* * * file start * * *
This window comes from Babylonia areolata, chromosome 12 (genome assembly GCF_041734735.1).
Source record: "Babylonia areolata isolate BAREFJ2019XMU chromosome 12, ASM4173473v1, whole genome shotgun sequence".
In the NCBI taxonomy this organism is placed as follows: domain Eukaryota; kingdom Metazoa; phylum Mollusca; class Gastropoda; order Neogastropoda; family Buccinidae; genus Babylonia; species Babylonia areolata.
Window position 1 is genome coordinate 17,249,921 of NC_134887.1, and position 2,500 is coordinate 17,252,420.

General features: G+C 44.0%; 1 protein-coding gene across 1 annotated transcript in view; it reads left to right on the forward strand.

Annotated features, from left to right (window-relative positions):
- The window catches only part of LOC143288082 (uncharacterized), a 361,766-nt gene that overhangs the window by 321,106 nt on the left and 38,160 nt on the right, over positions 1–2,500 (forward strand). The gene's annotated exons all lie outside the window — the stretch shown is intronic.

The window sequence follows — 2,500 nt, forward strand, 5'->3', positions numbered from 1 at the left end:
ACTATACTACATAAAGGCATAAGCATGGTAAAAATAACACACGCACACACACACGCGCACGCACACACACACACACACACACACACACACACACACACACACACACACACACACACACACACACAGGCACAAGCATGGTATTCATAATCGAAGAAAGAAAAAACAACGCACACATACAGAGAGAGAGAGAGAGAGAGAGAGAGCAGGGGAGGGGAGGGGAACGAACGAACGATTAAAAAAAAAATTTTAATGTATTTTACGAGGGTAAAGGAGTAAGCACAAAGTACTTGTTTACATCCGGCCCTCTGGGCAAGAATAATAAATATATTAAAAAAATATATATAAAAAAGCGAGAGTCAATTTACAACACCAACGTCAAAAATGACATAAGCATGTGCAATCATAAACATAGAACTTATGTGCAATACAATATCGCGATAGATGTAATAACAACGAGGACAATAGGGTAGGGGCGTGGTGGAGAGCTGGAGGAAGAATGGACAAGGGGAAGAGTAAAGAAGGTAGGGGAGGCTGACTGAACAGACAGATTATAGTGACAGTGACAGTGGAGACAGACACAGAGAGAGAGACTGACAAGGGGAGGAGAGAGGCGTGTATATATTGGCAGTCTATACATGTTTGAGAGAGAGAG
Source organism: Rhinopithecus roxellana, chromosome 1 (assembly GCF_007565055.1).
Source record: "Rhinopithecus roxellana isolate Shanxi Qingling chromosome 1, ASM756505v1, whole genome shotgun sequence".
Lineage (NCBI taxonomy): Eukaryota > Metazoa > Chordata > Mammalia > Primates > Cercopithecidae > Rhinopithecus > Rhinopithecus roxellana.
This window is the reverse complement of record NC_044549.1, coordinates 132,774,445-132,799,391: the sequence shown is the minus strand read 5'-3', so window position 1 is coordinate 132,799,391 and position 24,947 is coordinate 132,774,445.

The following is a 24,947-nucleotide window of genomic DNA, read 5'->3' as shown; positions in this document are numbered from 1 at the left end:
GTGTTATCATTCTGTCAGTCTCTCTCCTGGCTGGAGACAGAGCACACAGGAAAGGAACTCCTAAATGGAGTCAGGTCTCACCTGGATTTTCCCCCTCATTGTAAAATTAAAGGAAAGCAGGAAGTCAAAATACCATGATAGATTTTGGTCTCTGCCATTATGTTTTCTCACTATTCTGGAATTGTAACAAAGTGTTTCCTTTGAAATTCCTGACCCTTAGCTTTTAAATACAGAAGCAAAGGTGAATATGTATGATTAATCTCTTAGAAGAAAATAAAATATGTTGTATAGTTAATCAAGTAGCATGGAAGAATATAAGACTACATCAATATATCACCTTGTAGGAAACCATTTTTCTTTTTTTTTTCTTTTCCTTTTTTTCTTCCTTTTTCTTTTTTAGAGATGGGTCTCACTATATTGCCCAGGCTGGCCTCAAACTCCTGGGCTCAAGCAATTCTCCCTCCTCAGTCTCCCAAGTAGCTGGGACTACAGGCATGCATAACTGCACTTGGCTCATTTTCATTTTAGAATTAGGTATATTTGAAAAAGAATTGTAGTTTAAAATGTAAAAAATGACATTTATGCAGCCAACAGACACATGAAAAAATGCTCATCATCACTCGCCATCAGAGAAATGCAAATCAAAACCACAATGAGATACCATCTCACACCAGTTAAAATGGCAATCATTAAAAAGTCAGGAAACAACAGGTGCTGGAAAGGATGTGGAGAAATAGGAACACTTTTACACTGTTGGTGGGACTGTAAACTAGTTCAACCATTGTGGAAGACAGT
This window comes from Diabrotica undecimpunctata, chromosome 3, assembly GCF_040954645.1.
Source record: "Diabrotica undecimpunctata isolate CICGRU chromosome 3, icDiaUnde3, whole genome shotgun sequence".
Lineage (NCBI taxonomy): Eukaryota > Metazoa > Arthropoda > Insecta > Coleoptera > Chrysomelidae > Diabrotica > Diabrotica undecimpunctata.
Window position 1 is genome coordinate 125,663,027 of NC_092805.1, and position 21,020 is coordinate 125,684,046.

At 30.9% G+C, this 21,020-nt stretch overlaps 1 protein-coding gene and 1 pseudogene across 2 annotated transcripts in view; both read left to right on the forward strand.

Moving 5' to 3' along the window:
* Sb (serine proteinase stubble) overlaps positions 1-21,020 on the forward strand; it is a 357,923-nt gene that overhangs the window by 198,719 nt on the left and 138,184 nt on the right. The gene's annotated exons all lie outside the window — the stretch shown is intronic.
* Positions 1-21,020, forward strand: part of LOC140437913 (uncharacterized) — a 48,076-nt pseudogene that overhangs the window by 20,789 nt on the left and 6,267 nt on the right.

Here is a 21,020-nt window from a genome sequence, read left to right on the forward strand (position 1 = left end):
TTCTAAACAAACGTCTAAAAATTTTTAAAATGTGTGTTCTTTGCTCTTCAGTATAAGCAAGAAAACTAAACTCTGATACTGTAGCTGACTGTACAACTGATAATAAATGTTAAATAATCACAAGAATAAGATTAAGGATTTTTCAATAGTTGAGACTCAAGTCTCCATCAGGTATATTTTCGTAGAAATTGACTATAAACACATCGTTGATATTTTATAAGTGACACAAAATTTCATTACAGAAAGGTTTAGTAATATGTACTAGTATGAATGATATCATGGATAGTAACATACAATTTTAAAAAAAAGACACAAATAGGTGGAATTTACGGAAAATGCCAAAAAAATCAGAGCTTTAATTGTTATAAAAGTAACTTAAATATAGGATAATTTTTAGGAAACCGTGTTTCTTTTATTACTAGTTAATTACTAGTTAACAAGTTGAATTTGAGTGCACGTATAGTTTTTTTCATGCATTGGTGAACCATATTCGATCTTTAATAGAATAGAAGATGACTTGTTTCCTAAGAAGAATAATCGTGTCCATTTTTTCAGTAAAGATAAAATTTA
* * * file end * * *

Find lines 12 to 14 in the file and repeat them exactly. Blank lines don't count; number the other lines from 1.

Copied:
Lineage (NCBI taxonomy): Eukaryota > Metazoa > Chordata > Mammalia > Primates > Cercopithecidae > Rhinopithecus > Rhinopithecus roxellana.
This window is the reverse complement of record NC_044549.1, coordinates 132,774,445-132,799,391: the sequence shown is the minus strand read 5'-3', so window position 1 is coordinate 132,799,391 and position 24,947 is coordinate 132,774,445.

The following is a 24,947-nucleotide window of genomic DNA, read 5'->3' as shown; positions in this document are numbered from 1 at the left end: